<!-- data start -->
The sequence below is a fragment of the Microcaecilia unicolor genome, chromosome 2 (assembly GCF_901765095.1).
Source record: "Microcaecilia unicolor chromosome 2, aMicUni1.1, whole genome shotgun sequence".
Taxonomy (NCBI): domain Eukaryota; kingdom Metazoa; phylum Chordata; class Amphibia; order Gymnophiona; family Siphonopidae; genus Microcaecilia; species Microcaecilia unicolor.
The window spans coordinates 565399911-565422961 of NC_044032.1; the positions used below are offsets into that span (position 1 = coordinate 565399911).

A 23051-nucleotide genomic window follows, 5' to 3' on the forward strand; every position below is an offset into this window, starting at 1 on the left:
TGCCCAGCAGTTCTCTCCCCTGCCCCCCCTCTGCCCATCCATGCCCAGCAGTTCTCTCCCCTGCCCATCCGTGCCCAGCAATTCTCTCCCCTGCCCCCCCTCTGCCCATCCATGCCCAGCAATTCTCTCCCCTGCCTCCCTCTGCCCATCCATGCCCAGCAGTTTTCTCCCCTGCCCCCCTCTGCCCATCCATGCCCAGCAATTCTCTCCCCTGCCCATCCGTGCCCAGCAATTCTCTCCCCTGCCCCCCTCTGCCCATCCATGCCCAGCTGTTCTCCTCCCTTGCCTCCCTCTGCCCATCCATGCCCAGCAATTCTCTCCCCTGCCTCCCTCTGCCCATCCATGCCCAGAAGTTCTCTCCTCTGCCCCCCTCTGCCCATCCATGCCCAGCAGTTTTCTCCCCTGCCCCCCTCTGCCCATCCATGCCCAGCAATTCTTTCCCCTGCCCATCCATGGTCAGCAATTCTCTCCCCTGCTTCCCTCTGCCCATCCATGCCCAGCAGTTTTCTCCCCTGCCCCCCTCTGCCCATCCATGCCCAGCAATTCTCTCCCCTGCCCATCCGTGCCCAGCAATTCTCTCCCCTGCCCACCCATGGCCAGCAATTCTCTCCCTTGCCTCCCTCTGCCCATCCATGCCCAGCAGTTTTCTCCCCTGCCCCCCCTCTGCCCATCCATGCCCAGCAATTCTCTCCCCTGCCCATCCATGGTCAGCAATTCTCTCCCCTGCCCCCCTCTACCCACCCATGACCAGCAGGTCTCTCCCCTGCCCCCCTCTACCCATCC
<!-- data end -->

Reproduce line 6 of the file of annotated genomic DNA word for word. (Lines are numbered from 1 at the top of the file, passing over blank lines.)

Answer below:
TGCCCAGCAGTTCTCTCCCCTGCCCCCCCTCTGCCCATCCATGCCCAGCAGTTCTCTCCCCTGCCCATCCGTGCCCAGCAATTCTCTCCCCTGCCCCCCCTCTGCCCATCCATGCCCAGCAATTCTCTCCCCTGCCTCCCTCTGCCCATCCATGCCCAGCAGTTTTCTCCCCTGCCCCCCTCTGCCCATCCATGCCCAGCAATTCTCTCCCCTGCCCATCCGTGCCCAGCAATTCTCTCCCCTGCCCCCCTCTGCCCATCCATGCCCAGCTGTTCTCCTCCCTTGCCTCCCTCTGCCCATCCATGCCCAGCAATTCTCTCCCCTGCCTCCCTCTGCCCATCCATGCCCAGAAGTTCTCTCCTCTGCCCCCCTCTGCCCATCCATGCCCAGCAGTTTTCTCCCCTGCCCCCCTCTGCCCATCCATGCCCAGCAATTCTTTCCCCTGCCCATCCATGGTCAGCAATTCTCTCCCCTGCTTCCCTCTGCCCATCCATGCCCAGCAGTTTTCTCCCCTGCCCCCCTCTGCCCATCCATGCCCAGCAATTCTCTCCCCTGCCCATCCGTGCCCAGCAATTCTCTCCCCTGCCCACCCATGGCCAGCAATTCTCTCCCTTGCCTCCCTCTGCCCATCCATGCCCAGCAGTTTTCTCCCCTGCCCCCCCTCTGCCCATCCATGCCCAGCAATTCTCTCCCCTGCCCATCCATGGTCAGCAATTCTCTCCCCTGCCCCCCTCTACCCACCCATGACCAGCAGGTCTCTCCCCTGCCCCCCTCTACCCATCC